Dorian takes a bite out of P.E.I. apples

Apple Growers on P.E.I. are busy assessing the damage to fruit and trees caused by post-tropical storm Dorian, just as picking season gets underway. 

'Nature has dealt us a bit of a blow this year'

Double Hill Cidery says many wild apples, like the ones here, were too damaged to use in production. (Submitted by Sebastian Manago )

Apple growers on P.E.I. are busy assessing the damage to fruit and trees caused by post-tropical storm Dorian, just as picking season gets underway. 

Growers say they have been checking in on each other and there has been mixed reaction, some losing hardly any crop or trees — others losing a lot. 

"We've probably lost about 200 trees out of 10,000," said Barry Balsom of Arlington Orchards near Tyne Valley, P.E.I. 

"We had a trellis system that the poles collapsed in, so that's quite a mess and we'll have to fix that up."

Balsom said they also had a lot of Honeycrisp apples that fell to the ground, that aren't ripe enough to be sold.

"It's so far away from those being harvested. Like you don't harvest Honeycrisp until the 1st of October ... they just haven't developed enough."

Mother Nature rules 

Balsom said they put measures in place to try to prevent damage, such as tree lines, to act as a buffer against the wind — but sometimes that's not enough.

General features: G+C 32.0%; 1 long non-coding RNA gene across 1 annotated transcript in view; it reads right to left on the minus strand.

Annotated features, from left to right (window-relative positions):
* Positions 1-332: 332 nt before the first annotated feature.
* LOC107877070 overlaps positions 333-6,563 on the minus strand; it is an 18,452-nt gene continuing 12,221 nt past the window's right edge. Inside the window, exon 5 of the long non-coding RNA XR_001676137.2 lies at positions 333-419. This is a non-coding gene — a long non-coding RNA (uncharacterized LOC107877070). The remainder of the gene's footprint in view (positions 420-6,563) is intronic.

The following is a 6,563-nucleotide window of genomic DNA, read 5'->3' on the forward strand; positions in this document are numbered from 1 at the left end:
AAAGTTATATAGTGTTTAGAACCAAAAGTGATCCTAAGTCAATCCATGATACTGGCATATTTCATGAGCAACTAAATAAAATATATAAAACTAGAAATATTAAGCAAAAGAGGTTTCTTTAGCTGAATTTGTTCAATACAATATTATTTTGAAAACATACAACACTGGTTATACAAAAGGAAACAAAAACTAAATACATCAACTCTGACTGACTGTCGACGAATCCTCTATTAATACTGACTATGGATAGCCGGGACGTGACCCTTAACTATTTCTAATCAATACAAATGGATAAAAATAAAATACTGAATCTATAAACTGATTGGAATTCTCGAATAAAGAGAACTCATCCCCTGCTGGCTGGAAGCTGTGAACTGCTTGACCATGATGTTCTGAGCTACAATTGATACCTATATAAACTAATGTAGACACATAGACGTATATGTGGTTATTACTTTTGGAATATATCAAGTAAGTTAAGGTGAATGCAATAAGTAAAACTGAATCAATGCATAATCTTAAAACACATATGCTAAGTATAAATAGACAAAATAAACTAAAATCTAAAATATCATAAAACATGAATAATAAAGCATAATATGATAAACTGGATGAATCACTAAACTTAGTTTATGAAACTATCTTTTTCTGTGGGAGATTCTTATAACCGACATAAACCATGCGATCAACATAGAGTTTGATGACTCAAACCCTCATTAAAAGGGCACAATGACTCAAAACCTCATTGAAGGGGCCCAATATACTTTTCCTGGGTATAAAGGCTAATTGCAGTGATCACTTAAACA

We have to get inventive.— Sebastian Manago, Double Hill Cidery

"Mother Nature is Mother Nature and when you have ... just about a Category 2 hurricane land in Nova Scotia and work its way up with a torrential rain, not a whole lot you're going to do about stuff," he said. 

"You're just going to have to grin and bear it and fix it when it's gone."

He said despite the storm, picking will begin on Thursday.

Cidery hit hard 

Double Hill Cidery in Caledonia was hit hard — they estimate they've lost at least half of their wild apples, but they didn't lose any trees.

"We have to deal with the realities of nature here, and nature has dealt us a bit of a blow this year," said owner Sebastian Manago.

He said they won't know how much cider they'll be able to produce this year until they finish harvesting wild apples from around the Island, but a planned expansion of their processing facility may be off for now. 

"We can still fulfil our orders for this year," Manago said. "We still have the Nomad 2018 in stock but for '19 we're going to have to manage expectations. I think I hope we'll get the same volume as this year, but I don't know if we can double our production, which we were hoping to do."

Manago said it was looking to be an excellent year for apples, which makes the loss harder — but they are trying to stay positive.

"We have to get inventive," he said. "So we may have to mix in some of the wild apples with the orchard apples and create a new product. Maybe we will name it Dorian."

More P.E.I. news 

About the Author

Natalia Goodwin

Video Journalist

Natalia is a multi-platform journalist in Ottawa. She has also worked for CBC in P.E.I. and Newfoundland and Labrador.

with files from Mitch Corimer


To encourage thoughtful and respectful conversations, first and last names will appear with each submission to CBC/Radio-Canada's online communities (except in children and youth-oriented communities). Pseudonyms will no longer be permitted.

By submitting a comment, you accept that CBC has the right to reproduce and publish that comment in whole or in part, in any manner CBC chooses. Please note that CBC does not endorse the opinions expressed in comments. Comments on this story are moderated according to our Submission Guidelines. Comments are welcome while open. We reserve the right to close comments at any time.